In the upstream, the threat of siltation and flooding also looms. The technical studies also reveal that waters of the dam reservoir will engulf not only gold panning and fishing sites, pastures, orchards and ricefields but also the lands and other livelihood resources of about 2,000 Ibaloy peasant families when sediment-control check dams begin operating at several points along the Agno and its tributaries.


Issues of  food security and debt payment have also been raised.  Food security will be brought to dangerous levels in Central Luzon due to the land loss and floods.  Debt payment, on the other hand, will further burden the people due to the reportedly onerous Power Purchase Agreement (PPA) between the NPC and SRPC signed last 1997. In a statement, the Alyansa Dagiti Pesante iti taeng-Kordilyera  (Apit-Tako or Alliance of Peasants in the Cordillera Homeland), said  the agreement will increase electricity rates once the San Roque Dam is commissioned.


In the political front, even the opposition are stepping up the tempo and urging the government to abandon the project.  Senator Edgardo Angara  asked the Arroyo administration to stop building giant and multi-billion dollar clams such as Casecnan and San Roque and shift to cost-efficient and easy to maintain medium sized irrigation systems.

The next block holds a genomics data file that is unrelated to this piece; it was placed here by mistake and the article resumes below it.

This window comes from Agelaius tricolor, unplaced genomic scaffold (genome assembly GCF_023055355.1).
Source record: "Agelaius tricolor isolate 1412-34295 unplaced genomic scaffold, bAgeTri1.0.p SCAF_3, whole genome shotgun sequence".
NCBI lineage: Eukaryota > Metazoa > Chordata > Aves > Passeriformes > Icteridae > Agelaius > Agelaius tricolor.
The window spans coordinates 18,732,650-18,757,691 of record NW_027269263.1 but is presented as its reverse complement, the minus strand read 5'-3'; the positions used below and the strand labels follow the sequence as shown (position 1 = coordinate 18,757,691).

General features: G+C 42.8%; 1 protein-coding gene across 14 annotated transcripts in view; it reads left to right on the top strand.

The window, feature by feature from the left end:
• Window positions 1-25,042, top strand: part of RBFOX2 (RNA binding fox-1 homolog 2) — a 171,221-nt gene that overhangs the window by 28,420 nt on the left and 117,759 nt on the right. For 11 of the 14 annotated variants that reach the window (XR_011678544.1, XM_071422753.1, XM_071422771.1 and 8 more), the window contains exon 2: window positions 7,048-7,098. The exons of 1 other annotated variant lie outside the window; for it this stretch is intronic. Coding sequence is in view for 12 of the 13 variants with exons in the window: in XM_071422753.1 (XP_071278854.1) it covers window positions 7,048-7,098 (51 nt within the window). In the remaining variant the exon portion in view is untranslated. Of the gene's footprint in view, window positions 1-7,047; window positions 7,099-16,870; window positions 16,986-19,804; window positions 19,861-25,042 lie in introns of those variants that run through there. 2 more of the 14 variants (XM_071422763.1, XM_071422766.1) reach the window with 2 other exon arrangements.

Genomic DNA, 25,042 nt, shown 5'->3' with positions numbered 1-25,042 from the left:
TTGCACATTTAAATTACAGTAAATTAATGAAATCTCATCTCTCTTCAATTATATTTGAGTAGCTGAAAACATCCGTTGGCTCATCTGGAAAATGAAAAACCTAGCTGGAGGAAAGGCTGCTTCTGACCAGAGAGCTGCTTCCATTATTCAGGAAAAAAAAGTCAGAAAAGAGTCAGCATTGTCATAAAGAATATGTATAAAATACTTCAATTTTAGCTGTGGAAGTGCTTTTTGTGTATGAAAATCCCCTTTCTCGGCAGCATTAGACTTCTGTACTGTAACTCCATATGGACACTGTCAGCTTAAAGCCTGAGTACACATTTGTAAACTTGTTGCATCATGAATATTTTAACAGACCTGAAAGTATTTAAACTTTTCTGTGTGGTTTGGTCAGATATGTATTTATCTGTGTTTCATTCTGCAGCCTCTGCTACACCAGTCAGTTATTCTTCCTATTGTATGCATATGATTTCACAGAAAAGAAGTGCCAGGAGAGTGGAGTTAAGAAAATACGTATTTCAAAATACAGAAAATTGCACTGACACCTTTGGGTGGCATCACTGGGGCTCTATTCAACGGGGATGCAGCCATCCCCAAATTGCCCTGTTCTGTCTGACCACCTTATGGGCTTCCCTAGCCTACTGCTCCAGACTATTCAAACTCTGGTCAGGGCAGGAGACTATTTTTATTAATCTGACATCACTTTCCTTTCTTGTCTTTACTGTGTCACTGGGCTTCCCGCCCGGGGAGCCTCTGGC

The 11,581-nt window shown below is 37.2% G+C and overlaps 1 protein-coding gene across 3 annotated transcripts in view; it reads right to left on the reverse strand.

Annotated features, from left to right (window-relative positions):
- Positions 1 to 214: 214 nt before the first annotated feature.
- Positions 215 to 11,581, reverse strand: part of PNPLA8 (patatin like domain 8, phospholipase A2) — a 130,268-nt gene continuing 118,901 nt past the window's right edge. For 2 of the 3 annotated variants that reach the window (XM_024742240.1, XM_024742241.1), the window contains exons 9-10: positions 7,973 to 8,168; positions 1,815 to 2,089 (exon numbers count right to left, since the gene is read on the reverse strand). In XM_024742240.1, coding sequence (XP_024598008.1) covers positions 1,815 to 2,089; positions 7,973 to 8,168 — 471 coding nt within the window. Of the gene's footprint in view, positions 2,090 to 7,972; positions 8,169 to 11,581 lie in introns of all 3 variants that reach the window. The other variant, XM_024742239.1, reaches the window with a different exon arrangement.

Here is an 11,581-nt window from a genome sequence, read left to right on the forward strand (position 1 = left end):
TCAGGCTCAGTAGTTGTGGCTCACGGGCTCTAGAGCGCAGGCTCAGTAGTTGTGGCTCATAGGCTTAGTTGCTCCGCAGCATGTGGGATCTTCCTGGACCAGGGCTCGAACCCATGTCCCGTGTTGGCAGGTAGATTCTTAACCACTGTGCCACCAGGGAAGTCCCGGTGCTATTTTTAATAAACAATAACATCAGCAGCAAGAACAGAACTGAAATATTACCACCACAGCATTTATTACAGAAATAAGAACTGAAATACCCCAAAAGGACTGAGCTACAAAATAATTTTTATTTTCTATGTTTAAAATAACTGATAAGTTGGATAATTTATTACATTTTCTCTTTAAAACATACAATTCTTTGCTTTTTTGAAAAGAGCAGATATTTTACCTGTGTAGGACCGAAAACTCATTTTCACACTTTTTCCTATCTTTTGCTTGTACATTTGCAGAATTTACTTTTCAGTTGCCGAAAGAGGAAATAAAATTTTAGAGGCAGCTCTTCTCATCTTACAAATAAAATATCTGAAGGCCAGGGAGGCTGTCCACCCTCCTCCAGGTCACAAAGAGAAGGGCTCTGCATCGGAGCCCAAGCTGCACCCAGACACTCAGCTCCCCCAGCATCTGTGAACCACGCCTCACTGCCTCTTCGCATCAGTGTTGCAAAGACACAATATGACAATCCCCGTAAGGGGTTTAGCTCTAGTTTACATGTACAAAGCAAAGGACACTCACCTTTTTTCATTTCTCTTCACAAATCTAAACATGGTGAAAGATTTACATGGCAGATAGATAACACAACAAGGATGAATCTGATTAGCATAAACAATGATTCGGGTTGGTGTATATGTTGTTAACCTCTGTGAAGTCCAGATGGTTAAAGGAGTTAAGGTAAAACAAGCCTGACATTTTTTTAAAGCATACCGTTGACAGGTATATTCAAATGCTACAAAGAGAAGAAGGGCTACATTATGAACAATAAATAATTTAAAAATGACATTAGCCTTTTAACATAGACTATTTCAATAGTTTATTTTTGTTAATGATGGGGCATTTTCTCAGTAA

"The giant, multi-purpose dams often turn out to be disastrous experiments that cannot supply adequate irrigation water and power. It is a policy ofgreat failure," Angara said. It was Angara's policy to shift the country's irrigation program from giant multi-purpose dams to small and medium-sized systems during his term as agriculture secretary. Angara also stepped up research and development work at the National Irrigation Administration (NIA) to develop cost-efficient irrigation technologies.

Meanwhile,  overseas, Japanese opposition  against the dam are mounting efforts to force the government to reconsider opening the dam by raising human rights issues. The Japanese parliament said it will study if there were contract and human-rights violations committed by a foreign contractor and the Philippine government over the US$2.3-billion San Roque Dam project in Northern Luzon.

Tomiko Okazaki, a member of the Democratic Party at the House of Councilors, said she was surprised about the reported August 8 water impounding in sitio Bolangit in Pangasinan that could have endangered thousands of farmers and gold panners in the area.

Okazaki  noted that Renato Diaz, presidential consultant for Northern Luzon,  has assured her that no action on the project will be taken unless issues on safety and human rights of the affected communities are resolved. "Diaz said the people will be better off when they are relocated. They broke their promise to me because those relocated have been forced., " she said.

Left leaning groups also are quick to denounce the project. Party-list Bayan Muna Rep. Satur Ocampo said Congress will hold an inquiry into the project, which, he said, has been proven to be "onerous." The inquiry will deal on the obligations of the Philippine government to the people of Pangasinan and Benguet, the environment and the high cost of electricity that will be charged the public.